In times of crisis, decisions must be made quickly and accurately—but a poor database makes this difficult if not impossible. It is essential—crisis or no—to have a useful and well-used database.
I like to use the analogy with new clients that a database is like a house your data lives in. And the materials it’s made of determine how well your database is built and managed.
In the story of the Three Little Pigs, one pig built his house out of straw, one out of sticks, and one out of bricks. Each one was better than the last, but only the house of bricks survived the unforeseen crisis of the Big Bad Wolf. As you picture how you store and manage your data, what would you say your “house” is made of? Straw, sticks, or bricks? Be honest.
You may ask, what do porcine fables have to do with the quality of a database and weathering a crisis? Generally, we must take some action in order to survive a crisis. Nonprofit leaders need to make decisions. To make informed decisions—and it certainly seems as though the stakes are suddenly much higher with each decision—you need data that only your database can give you.
When COVID-19 became a national emergency, many nonprofits went from “business as usual” to a “war footing” overnight, and the first place leaders of nonprofits looked for answers was their database:
“How many donors normally give in March, April, and May but haven’t given this year?”
“How many pledges are outstanding?”
“Do we have any pending grants?”
“What are the stats on our monthly donors so we can track drop-off during quarantine?”
“Who’s registered to attend our upcoming event? Who just received an invitation? Who is sponsoring the event?”
“Which donors are in the most affected cities, and how long has it been since we contacted them?”
“Do we have email addresses and phone numbers and demographic info to best coordinate our outreach to affected constituents?”
These are just a few of the questions I heard as people turned to their databases to give them the information they needed to effectively communicate with their constituents. Unfortunately, many nonprofits are not setup for success in this regard due to the poor condition and management of their database.
In many cases, their database is built with sticks and straw:
- There’s no database owner or person who can find the answers
- There’s little-to-no categorization (e.g. separating out types of donors or donors at certain levels)
- Donations aren’t totaled in a useful way
- Duplicates and empty field values are rampant
- There are no tracked activities or past actions
- There’s no relationship between records tying them together
I could go on, but you get the point. While we may not always see these issues when we are actually in the database, we certainly notice the problems created when we try to use that data:
- Mild to severe irritation amongst staff who are obligated to wrestle with the system—especially under pressure or a time crunch
- Spending many hours or even days to pull reports and queries that, once pulled, still aren’t quite right
- A single donor scattered across different households, foundations, companies, and trusts because of their different giving vehicles, making a holistic donor view impossible or nearly impossible (and never certain)
- The same donor showing up twice with different information depending on which record is pulled
- No documentation or proper training to aid newcomers—or, worse, situations where “That one person who knew how to pull data” has left the organization and now your database functions more like a lockbox or a time capsule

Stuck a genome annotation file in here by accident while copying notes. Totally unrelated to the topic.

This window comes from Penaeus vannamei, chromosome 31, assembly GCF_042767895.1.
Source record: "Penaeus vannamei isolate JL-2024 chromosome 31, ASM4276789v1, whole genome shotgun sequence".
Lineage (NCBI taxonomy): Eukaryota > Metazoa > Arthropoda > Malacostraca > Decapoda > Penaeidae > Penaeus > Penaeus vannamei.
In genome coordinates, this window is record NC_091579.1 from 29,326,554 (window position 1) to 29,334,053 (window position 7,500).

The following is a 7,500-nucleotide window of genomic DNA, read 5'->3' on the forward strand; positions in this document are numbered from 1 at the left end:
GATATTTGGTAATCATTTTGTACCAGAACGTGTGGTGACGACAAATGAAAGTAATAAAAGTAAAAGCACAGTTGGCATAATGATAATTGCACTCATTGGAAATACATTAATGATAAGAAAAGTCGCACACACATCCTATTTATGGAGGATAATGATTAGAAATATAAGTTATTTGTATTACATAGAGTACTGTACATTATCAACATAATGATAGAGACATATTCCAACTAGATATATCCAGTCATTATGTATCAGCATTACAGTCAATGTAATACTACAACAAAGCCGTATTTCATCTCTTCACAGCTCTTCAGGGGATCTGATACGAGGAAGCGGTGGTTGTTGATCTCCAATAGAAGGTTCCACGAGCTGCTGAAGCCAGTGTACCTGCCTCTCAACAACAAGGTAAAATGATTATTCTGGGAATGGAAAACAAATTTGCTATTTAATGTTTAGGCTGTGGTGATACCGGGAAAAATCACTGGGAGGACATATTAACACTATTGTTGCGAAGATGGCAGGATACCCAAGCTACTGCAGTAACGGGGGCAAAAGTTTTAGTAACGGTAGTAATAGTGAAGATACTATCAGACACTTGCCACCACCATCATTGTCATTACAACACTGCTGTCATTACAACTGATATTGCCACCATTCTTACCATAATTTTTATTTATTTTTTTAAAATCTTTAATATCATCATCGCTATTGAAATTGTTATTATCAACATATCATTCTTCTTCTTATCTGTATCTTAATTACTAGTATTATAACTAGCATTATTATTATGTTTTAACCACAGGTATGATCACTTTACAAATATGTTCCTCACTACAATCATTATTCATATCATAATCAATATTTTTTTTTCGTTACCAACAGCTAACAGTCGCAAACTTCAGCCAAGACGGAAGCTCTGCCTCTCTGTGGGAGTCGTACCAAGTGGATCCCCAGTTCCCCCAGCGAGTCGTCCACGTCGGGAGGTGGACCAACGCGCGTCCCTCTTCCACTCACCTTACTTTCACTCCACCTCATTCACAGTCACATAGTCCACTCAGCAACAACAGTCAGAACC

But who cares about these problems? Most organizations don’t! After all, they put up with their terrible system and shoddy practices day after day. Their solution is simply to work, albeit inefficiently, around the problems.
And then a crisis hits. Organizations can’t get the answers they need. Leaders can’t make decisions based on accurate data. Suddenly, the database is the most important thing in the world, and it’s not working for you but against you. Unfortunately, you can’t build a house in the middle of the storm either—you’re stuck with what you’ve got.
I expect that COVID-19 will serve as an indictment of many organizations’ (mis-)handling of data. When the dust settles and the quarantines are lifted, questions may be asked as to why the database wasn’t able to perform satisfactorily under the stress of an emergency or a huge shift in priorities.
To be sure, I know a number of organizations that are able to rely on their database. They get the answers and the data they need. This allows them to be responsive with communication and make decisions with alacrity. They realized firsthand that it pays to build your house with bricks: hire admins, clean data, track demographics, assign major donors to MGOs, track activities with constituents, put your database in the cloud, and so on and on.
It’s a lot easier to build your house with straw and sticks. A good database—like a good strategic plan—takes a lot of work. It’s a lot easier to shove everything into a spread sheet, not track activities, and never clean your data. But you never know when crisis will strike. When it does, will your house stand or collapse around you?
If I can be a resource as you work to assess your database situation and plan for the future, please feel free to email me at firstname.lastname@example.org.
For the next several weeks, Philanthropy Daily will be a resource for fundraisers in the midst of the COVID-19 pandemic. Check back daily for new articles addressing news about coronavirus and philanthropy and providing strategic and practical recommendations for weathering this storm as a fundraiser.
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